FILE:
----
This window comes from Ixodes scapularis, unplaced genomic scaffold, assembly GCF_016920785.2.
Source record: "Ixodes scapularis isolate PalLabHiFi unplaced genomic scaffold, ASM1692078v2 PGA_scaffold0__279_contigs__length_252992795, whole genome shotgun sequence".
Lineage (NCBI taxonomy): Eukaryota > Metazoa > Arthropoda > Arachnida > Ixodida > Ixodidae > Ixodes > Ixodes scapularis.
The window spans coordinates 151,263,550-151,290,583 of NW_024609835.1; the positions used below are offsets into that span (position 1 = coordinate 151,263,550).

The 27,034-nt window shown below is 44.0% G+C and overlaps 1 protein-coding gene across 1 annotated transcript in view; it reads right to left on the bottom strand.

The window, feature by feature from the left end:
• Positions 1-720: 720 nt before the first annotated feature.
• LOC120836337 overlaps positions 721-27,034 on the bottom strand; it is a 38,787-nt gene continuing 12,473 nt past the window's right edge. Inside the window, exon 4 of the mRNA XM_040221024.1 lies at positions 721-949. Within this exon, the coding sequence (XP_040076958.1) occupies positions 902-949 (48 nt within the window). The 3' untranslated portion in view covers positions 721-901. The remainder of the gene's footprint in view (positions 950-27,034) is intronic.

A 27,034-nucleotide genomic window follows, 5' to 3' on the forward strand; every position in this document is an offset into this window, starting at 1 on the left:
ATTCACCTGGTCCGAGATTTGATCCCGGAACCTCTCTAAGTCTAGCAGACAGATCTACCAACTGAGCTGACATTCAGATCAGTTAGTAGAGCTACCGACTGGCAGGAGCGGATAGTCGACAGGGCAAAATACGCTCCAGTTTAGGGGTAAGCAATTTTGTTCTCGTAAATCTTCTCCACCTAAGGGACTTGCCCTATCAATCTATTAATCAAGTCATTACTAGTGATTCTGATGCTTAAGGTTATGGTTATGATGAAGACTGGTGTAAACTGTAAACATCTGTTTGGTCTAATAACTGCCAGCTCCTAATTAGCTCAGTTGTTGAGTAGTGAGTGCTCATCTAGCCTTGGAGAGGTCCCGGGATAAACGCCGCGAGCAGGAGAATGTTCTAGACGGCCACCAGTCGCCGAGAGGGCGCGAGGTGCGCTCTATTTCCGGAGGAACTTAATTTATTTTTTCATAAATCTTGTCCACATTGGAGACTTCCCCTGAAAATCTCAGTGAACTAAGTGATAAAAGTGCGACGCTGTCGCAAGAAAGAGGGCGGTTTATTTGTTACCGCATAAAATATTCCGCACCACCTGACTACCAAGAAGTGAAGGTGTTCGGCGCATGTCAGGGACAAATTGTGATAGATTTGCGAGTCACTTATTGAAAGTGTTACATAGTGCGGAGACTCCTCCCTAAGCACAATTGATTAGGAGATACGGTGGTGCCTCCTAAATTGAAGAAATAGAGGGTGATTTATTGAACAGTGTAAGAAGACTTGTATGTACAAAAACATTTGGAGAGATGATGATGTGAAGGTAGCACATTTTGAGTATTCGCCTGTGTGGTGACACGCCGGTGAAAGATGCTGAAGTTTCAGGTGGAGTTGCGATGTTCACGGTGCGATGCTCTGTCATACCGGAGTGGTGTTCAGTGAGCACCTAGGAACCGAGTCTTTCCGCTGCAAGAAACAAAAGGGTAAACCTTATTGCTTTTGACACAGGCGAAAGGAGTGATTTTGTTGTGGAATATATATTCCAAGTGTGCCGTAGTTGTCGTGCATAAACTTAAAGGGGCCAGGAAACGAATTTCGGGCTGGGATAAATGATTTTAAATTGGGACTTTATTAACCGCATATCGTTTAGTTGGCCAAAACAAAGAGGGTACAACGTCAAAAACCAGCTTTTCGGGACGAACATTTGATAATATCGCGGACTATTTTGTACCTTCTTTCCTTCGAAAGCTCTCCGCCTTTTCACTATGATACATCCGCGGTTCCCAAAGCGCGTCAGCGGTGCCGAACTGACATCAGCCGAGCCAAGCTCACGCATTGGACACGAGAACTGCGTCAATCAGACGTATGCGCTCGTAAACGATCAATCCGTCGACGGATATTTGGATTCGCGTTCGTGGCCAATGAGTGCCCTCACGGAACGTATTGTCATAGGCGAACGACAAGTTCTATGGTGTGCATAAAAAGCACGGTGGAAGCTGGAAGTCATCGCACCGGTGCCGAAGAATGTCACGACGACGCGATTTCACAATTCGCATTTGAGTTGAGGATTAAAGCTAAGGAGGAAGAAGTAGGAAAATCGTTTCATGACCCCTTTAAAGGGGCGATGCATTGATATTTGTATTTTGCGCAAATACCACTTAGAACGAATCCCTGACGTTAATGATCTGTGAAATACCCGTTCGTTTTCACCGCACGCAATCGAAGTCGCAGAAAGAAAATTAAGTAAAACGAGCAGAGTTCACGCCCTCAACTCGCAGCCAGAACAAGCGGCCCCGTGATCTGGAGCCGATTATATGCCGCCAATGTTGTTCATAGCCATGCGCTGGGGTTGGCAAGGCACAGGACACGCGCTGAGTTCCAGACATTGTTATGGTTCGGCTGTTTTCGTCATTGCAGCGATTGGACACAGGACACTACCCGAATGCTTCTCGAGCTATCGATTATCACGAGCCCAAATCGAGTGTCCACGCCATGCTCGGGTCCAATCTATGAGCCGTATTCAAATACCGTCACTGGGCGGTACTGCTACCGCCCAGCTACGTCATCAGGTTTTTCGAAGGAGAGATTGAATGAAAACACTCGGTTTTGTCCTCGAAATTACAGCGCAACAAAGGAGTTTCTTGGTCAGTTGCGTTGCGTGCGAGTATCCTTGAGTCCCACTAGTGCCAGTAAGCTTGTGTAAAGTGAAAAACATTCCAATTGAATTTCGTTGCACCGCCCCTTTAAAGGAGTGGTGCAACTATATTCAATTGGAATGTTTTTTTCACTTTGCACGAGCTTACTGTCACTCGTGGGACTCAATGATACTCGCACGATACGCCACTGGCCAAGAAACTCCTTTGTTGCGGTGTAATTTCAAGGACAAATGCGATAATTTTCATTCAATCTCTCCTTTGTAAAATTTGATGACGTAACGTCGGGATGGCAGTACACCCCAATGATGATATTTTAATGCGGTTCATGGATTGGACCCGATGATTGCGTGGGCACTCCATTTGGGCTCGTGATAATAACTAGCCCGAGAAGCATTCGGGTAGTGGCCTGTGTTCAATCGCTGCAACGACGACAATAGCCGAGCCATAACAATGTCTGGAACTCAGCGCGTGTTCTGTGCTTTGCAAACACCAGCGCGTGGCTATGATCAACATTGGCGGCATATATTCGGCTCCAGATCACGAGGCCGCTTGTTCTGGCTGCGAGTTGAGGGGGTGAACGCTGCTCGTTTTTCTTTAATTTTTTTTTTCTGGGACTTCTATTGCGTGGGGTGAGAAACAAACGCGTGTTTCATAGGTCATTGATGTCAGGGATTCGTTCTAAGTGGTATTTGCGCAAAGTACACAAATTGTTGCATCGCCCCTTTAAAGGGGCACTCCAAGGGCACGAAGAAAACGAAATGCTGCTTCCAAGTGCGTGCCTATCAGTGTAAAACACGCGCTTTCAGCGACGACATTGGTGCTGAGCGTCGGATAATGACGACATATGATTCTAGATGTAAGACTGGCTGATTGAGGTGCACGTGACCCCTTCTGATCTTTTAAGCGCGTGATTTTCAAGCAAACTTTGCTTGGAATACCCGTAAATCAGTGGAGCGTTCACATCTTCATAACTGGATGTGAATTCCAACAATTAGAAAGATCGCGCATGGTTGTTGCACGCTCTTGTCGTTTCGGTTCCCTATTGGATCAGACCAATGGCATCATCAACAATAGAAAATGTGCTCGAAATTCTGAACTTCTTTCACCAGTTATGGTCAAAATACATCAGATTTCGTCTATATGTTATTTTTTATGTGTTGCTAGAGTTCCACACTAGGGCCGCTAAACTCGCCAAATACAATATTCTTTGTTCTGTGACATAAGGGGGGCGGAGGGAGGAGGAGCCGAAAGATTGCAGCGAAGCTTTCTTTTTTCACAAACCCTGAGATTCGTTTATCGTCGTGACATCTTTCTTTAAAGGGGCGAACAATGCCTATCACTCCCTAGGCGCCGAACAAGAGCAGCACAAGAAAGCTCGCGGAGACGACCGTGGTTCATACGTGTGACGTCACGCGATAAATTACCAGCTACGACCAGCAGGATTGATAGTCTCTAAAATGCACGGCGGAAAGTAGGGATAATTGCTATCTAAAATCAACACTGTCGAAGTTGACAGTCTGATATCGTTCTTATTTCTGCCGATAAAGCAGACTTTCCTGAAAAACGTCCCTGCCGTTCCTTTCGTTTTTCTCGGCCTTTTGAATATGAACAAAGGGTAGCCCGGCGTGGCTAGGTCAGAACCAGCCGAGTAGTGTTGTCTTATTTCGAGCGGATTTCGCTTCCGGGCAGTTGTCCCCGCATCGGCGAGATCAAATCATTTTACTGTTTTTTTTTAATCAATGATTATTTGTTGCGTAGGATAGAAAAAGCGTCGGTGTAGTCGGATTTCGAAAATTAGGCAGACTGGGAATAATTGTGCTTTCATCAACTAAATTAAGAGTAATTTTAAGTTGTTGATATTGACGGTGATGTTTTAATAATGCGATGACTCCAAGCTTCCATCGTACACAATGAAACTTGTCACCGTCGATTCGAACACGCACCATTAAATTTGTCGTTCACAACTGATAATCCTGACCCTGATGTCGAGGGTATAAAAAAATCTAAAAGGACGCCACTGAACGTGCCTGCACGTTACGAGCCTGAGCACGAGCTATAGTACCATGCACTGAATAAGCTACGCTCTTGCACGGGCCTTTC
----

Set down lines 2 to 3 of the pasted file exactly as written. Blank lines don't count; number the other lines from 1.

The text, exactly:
Source record: "Ixodes scapularis isolate PalLabHiFi unplaced genomic scaffold, ASM1692078v2 PGA_scaffold0__279_contigs__length_252992795, whole genome shotgun sequence".
Lineage (NCBI taxonomy): Eukaryota > Metazoa > Arthropoda > Arachnida > Ixodida > Ixodidae > Ixodes > Ixodes scapularis.